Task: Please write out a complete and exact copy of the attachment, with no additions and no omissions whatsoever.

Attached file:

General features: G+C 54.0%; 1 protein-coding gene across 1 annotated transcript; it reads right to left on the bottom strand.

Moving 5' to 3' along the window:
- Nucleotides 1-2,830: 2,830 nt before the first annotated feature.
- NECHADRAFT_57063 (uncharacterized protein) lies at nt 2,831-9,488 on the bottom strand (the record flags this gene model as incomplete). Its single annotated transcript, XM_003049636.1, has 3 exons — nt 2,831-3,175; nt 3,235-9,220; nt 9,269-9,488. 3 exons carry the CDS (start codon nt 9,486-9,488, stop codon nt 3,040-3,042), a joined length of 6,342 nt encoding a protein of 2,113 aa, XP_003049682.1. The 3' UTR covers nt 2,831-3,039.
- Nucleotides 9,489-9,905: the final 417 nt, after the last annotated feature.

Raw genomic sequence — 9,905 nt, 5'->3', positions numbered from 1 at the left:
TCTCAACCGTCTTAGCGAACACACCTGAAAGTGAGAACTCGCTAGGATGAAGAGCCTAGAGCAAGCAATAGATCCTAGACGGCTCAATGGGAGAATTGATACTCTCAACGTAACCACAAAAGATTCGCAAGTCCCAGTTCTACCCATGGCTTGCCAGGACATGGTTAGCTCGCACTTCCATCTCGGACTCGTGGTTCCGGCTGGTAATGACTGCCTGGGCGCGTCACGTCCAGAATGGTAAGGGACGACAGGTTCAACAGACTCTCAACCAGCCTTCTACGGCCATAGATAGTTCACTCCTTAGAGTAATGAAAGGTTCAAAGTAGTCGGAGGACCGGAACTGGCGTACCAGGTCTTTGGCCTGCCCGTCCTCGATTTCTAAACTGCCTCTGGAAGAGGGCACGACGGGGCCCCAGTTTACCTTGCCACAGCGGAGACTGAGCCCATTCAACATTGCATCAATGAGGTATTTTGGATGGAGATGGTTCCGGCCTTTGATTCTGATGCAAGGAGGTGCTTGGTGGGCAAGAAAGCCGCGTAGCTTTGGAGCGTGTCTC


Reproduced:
General features: G+C 54.0%; 1 protein-coding gene across 1 annotated transcript; it reads right to left on the bottom strand.

Moving 5' to 3' along the window:
- Nucleotides 1-2,830: 2,830 nt before the first annotated feature.
- NECHADRAFT_57063 (uncharacterized protein) lies at nt 2,831-9,488 on the bottom strand (the record flags this gene model as incomplete). Its single annotated transcript, XM_003049636.1, has 3 exons — nt 2,831-3,175; nt 3,235-9,220; nt 9,269-9,488. 3 exons carry the CDS (start codon nt 9,486-9,488, stop codon nt 3,040-3,042), a joined length of 6,342 nt encoding a protein of 2,113 aa, XP_003049682.1. The 3' UTR covers nt 2,831-3,039.
- Nucleotides 9,489-9,905: the final 417 nt, after the last annotated feature.

Raw genomic sequence — 9,905 nt, 5'->3', positions numbered from 1 at the left:
TCTCAACCGTCTTAGCGAACACACCTGAAAGTGAGAACTCGCTAGGATGAAGAGCCTAGAGCAAGCAATAGATCCTAGACGGCTCAATGGGAGAATTGATACTCTCAACGTAACCACAAAAGATTCGCAAGTCCCAGTTCTACCCATGGCTTGCCAGGACATGGTTAGCTCGCACTTCCATCTCGGACTCGTGGTTCCGGCTGGTAATGACTGCCTGGGCGCGTCACGTCCAGAATGGTAAGGGACGACAGGTTCAACAGACTCTCAACCAGCCTTCTACGGCCATAGATAGTTCACTCCTTAGAGTAATGAAAGGTTCAAAGTAGTCGGAGGACCGGAACTGGCGTACCAGGTCTTTGGCCTGCCCGTCCTCGATTTCTAAACTGCCTCTGGAAGAGGGCACGACGGGGCCCCAGTTTACCTTGCCACAGCGGAGACTGAGCCCATTCAACATTGCATCAATGAGGTATTTTGGATGGAGATGGTTCCGGCCTTTGATTCTGATGCAAGGAGGTGCTTGGTGGGCAAGAAAGCCGCGTAGCTTTGGAGCGTGTCTC